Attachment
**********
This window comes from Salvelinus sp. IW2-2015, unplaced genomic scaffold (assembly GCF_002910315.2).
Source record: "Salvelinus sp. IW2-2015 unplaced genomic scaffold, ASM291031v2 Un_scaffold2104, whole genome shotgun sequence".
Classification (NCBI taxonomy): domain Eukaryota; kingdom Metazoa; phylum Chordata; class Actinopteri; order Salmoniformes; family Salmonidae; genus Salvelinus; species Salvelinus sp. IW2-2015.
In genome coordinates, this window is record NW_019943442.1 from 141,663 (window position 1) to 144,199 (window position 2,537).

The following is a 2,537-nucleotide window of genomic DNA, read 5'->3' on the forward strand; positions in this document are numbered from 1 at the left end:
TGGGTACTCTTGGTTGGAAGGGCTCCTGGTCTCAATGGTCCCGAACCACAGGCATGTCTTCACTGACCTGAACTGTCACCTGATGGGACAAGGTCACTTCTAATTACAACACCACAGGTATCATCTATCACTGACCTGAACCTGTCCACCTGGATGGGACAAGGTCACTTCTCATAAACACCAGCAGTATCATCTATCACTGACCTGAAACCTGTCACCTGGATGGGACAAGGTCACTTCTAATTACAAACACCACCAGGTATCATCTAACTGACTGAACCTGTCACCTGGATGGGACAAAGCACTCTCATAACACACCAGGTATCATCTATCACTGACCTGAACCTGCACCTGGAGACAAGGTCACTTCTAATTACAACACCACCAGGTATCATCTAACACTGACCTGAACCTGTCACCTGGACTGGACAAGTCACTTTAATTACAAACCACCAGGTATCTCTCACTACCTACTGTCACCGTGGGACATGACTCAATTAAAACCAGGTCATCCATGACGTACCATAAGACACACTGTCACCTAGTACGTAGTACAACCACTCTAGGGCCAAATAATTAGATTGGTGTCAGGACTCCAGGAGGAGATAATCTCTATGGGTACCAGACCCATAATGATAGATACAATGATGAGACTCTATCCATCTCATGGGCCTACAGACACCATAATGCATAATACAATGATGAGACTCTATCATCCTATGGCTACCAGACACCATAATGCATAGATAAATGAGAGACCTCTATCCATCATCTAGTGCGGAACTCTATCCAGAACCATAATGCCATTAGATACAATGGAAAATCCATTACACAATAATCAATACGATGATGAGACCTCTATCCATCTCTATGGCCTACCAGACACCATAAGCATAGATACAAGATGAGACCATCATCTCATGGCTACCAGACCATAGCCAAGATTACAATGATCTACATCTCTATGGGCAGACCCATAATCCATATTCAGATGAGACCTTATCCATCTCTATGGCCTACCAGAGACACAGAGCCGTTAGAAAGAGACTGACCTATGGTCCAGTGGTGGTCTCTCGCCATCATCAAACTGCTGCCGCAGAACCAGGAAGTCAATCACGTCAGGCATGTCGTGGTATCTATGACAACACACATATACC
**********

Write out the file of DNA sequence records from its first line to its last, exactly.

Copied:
This window comes from Salvelinus sp. IW2-2015, unplaced genomic scaffold (assembly GCF_002910315.2).
Source record: "Salvelinus sp. IW2-2015 unplaced genomic scaffold, ASM291031v2 Un_scaffold2104, whole genome shotgun sequence".
Classification (NCBI taxonomy): domain Eukaryota; kingdom Metazoa; phylum Chordata; class Actinopteri; order Salmoniformes; family Salmonidae; genus Salvelinus; species Salvelinus sp. IW2-2015.
In genome coordinates, this window is record NW_019943442.1 from 141,663 (window position 1) to 144,199 (window position 2,537).

The following is a 2,537-nucleotide window of genomic DNA, read 5'->3' on the forward strand; positions in this document are numbered from 1 at the left end:
TGGGTACTCTTGGTTGGAAGGGCTCCTGGTCTCAATGGTCCCGAACCACAGGCATGTCTTCACTGACCTGAACTGTCACCTGATGGGACAAGGTCACTTCTAATTACAACACCACAGGTATCATCTATCACTGACCTGAACCTGTCCACCTGGATGGGACAAGGTCACTTCTCATAAACACCAGCAGTATCATCTATCACTGACCTGAAACCTGTCACCTGGATGGGACAAGGTCACTTCTAATTACAAACACCACCAGGTATCATCTAACTGACTGAACCTGTCACCTGGATGGGACAAAGCACTCTCATAACACACCAGGTATCATCTATCACTGACCTGAACCTGCACCTGGAGACAAGGTCACTTCTAATTACAACACCACCAGGTATCATCTAACACTGACCTGAACCTGTCACCTGGACTGGACAAGTCACTTTAATTACAAACCACCAGGTATCTCTCACTACCTACTGTCACCGTGGGACATGACTCAATTAAAACCAGGTCATCCATGACGTACCATAAGACACACTGTCACCTAGTACGTAGTACAACCACTCTAGGGCCAAATAATTAGATTGGTGTCAGGACTCCAGGAGGAGATAATCTCTATGGGTACCAGACCCATAATGATAGATACAATGATGAGACTCTATCCATCTCATGGGCCTACAGACACCATAATGCATAATACAATGATGAGACTCTATCATCCTATGGCTACCAGACACCATAATGCATAGATAAATGAGAGACCTCTATCCATCATCTAGTGCGGAACTCTATCCAGAACCATAATGCCATTAGATACAATGGAAAATCCATTACACAATAATCAATACGATGATGAGACCTCTATCCATCTCTATGGCCTACCAGACACCATAAGCATAGATACAAGATGAGACCATCATCTCATGGCTACCAGACCATAGCCAAGATTACAATGATCTACATCTCTATGGGCAGACCCATAATCCATATTCAGATGAGACCTTATCCATCTCTATGGCCTACCAGAGACACAGAGCCGTTAGAAAGAGACTGACCTATGGTCCAGTGGTGGTCTCTCGCCATCATCAAACTGCTGCCGCAGAACCAGGAAGTCAATCACGTCAGGCATGTCGTGGTATCTATGACAACACACATATACC